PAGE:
Up North, Labor Day more or less marks the end of summer, just like Memorial Day marks its start.
Not the case down here in Florida, especially south Florida.
It’s not so much a question of when summer starts and ends in the Sunshine State – it’s always hot in Florida, especially by northern standards; but rather when the endless days of high humidity and non-stop storm vigil will finally draw to a close.
That doesn’t happen in Florida until sometime in October.
And yes, we have our seasonal clues to herald in our low-humidity season:
Cypress needles falling, the disappearance of wet season rain clouds, the first blast of cold air from the continent, and the arrival of the early snowbirds are all signs that the summer is drawing to a close.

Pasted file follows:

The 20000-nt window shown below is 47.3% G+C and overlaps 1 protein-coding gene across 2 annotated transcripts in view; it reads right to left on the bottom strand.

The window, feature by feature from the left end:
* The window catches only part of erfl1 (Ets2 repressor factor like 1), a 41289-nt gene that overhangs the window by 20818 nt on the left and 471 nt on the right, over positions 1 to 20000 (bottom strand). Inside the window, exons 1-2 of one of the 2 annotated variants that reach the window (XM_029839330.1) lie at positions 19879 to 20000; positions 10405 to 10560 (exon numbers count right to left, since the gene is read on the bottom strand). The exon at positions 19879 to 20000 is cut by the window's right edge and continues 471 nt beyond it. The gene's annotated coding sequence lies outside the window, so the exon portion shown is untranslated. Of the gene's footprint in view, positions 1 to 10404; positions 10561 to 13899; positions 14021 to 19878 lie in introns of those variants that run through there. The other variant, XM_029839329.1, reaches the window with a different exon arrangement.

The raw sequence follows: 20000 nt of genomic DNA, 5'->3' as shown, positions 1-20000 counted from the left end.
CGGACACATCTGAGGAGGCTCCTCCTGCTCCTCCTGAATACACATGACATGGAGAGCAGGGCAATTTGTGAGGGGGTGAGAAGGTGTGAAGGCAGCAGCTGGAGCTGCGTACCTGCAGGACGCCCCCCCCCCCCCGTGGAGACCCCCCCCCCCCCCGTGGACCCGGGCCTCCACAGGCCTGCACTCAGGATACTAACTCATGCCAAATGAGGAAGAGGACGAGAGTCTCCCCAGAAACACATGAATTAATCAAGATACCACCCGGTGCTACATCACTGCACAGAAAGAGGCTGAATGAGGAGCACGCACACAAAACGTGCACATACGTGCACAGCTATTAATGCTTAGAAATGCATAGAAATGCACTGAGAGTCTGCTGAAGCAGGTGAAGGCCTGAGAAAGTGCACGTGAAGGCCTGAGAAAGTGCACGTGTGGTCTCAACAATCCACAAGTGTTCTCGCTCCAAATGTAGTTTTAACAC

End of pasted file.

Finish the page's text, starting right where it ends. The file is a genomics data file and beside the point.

We still have a month of unwavering summer-style heat and humidity in the air, not to mention another 3 months of official hurricane season on the books.
In fact, if Labor Day is anything in south Florida, it’s a reminder that peak hurricane season has finally begun. The months of September and October account for 50 percent of the hurricanes that have historically made landfall in Florida.
So up north, Labor Day is your last chance to get to the beach and enjoy the fleeting feeling of another summer gone by (and preparation for a long winter to come).
Here in Naples, Labor Day is our summer version of Groundhog Day: its arrival is a reminder that we still have another 6 weeks of high-humidity and peak storm season in front of us.
And trust me on this one:
The Groundhog always sees his shadow in sunny Florida.
After all, Florida is The Sunshine State.
So it’s never a question of if for adding on 6 more weeks of summer following Labor Day, it’s more a sense of resignation, and an annual ritual to long-time Floridians.
Something along the lines of … “Here we go again.”